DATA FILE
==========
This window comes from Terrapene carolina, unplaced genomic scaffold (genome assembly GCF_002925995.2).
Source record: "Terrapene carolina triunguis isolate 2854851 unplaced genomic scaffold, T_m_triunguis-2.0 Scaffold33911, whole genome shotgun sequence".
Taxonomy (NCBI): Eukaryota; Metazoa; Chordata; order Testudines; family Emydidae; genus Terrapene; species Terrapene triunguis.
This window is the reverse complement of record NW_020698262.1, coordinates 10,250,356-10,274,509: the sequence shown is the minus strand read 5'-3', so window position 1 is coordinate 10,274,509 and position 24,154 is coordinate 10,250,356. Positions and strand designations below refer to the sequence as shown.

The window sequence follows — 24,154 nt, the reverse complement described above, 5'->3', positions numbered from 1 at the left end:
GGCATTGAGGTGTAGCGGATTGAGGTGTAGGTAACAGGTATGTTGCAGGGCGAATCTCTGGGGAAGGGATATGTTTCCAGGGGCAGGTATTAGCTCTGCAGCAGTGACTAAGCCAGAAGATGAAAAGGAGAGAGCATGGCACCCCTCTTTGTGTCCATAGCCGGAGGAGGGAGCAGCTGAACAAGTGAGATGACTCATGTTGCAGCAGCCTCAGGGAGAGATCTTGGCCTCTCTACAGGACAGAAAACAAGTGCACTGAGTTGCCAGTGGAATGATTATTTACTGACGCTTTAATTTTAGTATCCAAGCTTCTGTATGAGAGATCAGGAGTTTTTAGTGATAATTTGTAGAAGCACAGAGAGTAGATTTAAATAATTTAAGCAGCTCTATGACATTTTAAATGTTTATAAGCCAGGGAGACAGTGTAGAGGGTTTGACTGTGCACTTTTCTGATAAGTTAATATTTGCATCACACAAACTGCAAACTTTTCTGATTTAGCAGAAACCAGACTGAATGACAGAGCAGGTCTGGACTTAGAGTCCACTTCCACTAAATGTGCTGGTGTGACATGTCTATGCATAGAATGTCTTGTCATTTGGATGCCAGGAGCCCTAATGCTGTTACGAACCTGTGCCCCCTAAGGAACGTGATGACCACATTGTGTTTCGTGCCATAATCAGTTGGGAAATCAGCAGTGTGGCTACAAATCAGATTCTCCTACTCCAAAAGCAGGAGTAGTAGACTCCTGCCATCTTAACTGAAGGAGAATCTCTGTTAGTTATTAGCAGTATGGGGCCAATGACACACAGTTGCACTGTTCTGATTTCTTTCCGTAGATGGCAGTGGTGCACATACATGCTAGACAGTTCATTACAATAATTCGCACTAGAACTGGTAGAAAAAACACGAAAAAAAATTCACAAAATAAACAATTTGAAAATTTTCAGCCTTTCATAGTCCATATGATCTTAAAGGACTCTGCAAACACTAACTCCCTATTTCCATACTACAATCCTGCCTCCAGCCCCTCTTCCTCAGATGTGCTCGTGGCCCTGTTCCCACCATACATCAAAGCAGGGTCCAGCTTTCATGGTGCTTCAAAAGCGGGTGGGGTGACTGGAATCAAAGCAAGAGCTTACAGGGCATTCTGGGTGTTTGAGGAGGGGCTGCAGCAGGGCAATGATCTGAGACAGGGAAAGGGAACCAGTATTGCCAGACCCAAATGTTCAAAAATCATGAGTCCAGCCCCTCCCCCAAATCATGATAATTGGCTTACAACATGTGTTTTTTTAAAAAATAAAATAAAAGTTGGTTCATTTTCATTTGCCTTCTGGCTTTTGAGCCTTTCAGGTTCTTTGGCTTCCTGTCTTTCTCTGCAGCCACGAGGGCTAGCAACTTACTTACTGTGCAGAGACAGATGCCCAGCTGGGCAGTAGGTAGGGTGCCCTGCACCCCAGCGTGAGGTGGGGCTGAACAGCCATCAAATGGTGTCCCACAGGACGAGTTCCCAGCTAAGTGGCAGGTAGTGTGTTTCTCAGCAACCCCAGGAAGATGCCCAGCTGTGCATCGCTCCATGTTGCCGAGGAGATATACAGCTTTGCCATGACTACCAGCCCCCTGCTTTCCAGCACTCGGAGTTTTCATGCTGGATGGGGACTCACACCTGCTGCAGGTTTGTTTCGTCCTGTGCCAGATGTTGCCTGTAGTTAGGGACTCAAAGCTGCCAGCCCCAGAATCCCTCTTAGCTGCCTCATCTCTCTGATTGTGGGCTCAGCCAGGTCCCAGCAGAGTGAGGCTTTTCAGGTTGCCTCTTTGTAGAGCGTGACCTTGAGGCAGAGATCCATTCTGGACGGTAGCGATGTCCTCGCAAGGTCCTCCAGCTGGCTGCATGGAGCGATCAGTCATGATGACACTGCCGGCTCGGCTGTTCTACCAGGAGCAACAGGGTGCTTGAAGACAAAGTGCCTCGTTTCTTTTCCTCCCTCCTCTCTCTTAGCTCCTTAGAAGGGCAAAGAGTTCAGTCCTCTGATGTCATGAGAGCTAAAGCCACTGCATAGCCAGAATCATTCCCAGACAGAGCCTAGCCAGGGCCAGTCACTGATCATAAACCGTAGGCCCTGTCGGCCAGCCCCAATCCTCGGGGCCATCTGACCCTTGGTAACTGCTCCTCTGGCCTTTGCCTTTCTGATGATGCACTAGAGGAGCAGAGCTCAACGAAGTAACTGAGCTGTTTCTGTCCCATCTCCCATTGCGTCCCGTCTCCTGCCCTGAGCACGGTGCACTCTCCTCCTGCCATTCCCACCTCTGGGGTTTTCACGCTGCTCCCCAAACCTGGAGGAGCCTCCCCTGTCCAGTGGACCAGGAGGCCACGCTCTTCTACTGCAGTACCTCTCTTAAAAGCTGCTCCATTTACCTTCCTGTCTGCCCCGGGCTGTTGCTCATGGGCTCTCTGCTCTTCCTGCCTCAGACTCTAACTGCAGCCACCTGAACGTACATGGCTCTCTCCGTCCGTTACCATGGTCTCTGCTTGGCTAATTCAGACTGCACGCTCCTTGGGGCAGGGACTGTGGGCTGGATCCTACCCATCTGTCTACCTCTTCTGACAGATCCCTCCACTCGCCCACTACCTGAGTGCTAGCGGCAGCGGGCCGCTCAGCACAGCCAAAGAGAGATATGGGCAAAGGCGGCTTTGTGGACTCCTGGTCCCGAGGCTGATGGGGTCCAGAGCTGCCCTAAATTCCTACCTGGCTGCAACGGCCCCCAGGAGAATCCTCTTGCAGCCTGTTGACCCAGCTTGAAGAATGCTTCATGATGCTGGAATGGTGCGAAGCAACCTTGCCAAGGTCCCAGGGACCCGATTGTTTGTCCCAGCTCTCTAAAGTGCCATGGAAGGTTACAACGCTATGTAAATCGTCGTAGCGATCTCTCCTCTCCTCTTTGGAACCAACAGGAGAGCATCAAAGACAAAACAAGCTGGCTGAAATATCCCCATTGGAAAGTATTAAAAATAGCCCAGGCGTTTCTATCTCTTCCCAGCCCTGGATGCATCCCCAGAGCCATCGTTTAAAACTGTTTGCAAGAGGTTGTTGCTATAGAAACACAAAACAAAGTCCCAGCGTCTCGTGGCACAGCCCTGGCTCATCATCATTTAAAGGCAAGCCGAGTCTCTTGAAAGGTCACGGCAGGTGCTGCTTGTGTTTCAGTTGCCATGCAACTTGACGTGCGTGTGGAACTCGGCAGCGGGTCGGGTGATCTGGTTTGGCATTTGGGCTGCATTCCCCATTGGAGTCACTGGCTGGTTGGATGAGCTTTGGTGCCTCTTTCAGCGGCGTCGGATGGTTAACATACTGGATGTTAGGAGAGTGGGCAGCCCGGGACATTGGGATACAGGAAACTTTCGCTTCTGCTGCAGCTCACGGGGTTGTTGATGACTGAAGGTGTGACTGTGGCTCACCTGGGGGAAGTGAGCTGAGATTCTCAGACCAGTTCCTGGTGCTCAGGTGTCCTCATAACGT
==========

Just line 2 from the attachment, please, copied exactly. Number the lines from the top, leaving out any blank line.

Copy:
Source record: "Terrapene carolina triunguis isolate 2854851 unplaced genomic scaffold, T_m_triunguis-2.0 Scaffold33911, whole genome shotgun sequence".